“And so we tried a few natural language processing tasks on it,” Soljačić says. “One that we tried was summarizing articles, and that seems to be working quite well.”

The proof is in the reading

As an example, they fed the same research paper through a conventional LSTM-based neural network and through their RUM-based system. The resulting summaries were dramatically different.

The LSTM system yielded this highly repetitive and fairly technical summary: “Baylisascariasis,” kills mice, has endangered the allegheny woodrat and has caused disease like blindness or severe consequences. This infection, termed “baylisascariasis,” kills mice, has endangered the allegheny woodrat and has caused disease like blindness or severe consequences. This infection, termed “baylisascariasis,” kills mice, has endangered the allegheny woodrat.

Based on the same paper, the RUM system produced a much more readable summary, and one that did not include the needless repetition of phrases: Urban raccoons may infect people more than previously assumed. 7 percent of surveyed individuals tested positive for raccoon roundworm antibodies. Over 90 percent of raccoons in Santa Barbara play host to this parasite.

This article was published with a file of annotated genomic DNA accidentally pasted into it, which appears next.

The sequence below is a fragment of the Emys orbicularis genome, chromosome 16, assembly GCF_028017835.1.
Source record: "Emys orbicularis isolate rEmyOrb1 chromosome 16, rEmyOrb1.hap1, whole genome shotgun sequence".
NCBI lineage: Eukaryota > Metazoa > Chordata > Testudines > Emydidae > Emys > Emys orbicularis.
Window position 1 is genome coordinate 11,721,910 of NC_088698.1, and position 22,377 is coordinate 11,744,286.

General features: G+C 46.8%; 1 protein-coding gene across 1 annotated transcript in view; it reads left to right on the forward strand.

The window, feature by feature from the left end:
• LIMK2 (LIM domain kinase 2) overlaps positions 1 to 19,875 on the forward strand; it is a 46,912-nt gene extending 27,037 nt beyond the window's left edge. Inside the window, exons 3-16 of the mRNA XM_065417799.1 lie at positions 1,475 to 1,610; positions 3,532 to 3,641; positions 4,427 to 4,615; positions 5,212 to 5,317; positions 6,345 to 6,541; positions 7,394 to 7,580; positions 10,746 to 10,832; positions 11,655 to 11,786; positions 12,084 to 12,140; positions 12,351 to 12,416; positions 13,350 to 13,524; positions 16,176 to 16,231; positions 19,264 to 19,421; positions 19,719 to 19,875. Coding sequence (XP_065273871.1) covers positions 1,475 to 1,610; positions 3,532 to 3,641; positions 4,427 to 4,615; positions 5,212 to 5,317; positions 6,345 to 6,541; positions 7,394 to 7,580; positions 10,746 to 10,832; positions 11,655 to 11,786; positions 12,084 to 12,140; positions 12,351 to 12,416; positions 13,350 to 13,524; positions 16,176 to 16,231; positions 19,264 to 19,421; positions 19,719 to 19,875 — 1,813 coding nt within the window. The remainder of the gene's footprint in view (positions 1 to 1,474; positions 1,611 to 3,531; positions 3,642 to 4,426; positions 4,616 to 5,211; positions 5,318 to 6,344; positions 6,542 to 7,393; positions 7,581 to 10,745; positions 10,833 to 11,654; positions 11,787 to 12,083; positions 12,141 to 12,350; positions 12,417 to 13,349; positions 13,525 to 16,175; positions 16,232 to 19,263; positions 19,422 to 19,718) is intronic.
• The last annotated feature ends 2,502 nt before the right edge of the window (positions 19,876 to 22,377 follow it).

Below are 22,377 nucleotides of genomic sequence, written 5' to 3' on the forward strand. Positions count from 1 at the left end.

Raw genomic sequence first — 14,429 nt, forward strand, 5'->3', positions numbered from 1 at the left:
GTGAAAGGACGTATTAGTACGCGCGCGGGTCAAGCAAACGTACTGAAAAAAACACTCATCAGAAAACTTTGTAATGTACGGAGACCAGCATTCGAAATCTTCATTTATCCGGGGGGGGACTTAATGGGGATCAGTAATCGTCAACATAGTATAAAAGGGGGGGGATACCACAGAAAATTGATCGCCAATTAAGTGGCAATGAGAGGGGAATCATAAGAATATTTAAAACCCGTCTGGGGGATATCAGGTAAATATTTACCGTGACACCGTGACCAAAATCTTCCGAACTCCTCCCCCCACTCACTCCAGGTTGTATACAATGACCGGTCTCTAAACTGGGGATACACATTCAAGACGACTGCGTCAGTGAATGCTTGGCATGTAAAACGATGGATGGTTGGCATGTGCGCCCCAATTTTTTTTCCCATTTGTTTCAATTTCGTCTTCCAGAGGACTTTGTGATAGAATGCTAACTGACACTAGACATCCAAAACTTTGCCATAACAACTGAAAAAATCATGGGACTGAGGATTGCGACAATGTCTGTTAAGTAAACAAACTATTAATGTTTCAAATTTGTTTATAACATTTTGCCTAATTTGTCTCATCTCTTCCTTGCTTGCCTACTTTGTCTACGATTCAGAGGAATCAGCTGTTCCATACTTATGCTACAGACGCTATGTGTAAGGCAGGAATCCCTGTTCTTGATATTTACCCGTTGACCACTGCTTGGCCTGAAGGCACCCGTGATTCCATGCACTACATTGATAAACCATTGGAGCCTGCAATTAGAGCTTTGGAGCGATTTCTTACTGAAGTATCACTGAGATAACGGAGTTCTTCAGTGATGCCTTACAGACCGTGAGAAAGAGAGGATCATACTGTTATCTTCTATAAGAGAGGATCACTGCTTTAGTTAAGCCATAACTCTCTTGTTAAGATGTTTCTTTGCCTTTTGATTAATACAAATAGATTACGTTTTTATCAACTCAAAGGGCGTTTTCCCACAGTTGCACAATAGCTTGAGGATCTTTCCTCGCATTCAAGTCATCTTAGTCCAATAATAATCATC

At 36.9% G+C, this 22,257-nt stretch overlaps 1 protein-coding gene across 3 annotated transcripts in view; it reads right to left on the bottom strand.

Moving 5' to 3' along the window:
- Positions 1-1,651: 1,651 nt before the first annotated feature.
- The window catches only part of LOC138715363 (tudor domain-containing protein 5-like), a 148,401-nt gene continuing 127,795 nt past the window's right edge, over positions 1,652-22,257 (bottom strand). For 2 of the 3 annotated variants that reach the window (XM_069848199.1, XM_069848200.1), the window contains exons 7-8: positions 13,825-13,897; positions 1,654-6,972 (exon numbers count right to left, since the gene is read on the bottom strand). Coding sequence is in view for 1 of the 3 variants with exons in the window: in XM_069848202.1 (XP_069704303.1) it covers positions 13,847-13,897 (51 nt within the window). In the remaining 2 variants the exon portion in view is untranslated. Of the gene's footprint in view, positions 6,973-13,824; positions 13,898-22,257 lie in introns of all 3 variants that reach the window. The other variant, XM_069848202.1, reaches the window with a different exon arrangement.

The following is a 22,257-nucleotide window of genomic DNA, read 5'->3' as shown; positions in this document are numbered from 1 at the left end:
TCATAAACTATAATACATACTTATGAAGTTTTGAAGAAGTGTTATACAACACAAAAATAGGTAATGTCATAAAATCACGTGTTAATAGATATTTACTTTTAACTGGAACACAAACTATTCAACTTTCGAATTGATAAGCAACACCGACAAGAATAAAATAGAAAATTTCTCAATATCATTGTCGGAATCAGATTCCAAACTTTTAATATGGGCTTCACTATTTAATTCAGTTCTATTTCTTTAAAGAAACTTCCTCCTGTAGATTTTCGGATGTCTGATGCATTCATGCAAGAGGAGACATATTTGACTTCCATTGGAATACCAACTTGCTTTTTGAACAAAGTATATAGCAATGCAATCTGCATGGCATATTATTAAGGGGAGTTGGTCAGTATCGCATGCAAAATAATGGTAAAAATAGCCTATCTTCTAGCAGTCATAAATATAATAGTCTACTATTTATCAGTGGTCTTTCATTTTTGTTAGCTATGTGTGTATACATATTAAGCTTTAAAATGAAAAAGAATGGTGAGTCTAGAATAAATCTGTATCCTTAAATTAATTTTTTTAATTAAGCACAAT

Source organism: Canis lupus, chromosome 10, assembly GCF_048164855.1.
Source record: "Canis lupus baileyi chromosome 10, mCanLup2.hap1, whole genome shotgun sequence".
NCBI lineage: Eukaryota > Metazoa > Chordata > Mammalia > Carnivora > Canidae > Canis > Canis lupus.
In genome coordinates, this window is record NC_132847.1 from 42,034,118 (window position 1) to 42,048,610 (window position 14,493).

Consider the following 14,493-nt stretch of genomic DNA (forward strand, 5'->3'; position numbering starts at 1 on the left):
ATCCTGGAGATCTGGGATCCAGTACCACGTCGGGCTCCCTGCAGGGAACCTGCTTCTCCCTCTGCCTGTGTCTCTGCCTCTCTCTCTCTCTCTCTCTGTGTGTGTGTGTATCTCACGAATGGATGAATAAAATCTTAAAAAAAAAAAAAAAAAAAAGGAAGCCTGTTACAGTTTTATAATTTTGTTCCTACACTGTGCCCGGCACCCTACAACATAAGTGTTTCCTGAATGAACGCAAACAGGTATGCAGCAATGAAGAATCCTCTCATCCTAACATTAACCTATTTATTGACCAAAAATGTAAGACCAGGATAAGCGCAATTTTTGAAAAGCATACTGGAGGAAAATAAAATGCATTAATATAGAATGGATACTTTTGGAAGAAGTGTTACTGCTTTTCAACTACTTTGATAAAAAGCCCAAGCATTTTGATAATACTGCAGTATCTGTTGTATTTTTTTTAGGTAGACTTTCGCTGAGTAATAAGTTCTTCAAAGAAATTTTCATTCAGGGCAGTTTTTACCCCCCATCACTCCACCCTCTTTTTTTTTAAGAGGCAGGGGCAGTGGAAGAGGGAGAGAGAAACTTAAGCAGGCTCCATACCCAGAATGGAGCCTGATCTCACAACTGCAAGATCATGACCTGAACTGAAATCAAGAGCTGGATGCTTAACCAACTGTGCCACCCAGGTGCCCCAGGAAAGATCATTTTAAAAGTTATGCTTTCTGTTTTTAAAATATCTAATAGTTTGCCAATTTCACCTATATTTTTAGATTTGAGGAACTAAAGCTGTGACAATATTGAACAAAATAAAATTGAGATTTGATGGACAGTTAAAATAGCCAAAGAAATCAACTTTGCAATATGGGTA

Already, the RUM-based system has been expanded so it can “read” through entire research papers, not just the abstracts, to produce a summary of their contents. The researchers have even tried using the system on their own research paper describing these findings — the paper that this news story is attempting to summarize.

Here is the new neural network’s summary: Researchers have developed a new representation process on the rotational unit of RUM, a recurrent memory that can be used to solve a broad spectrum of the neural revolution in natural language processing.

It may not be elegant prose, but it does at least hit the key points of information.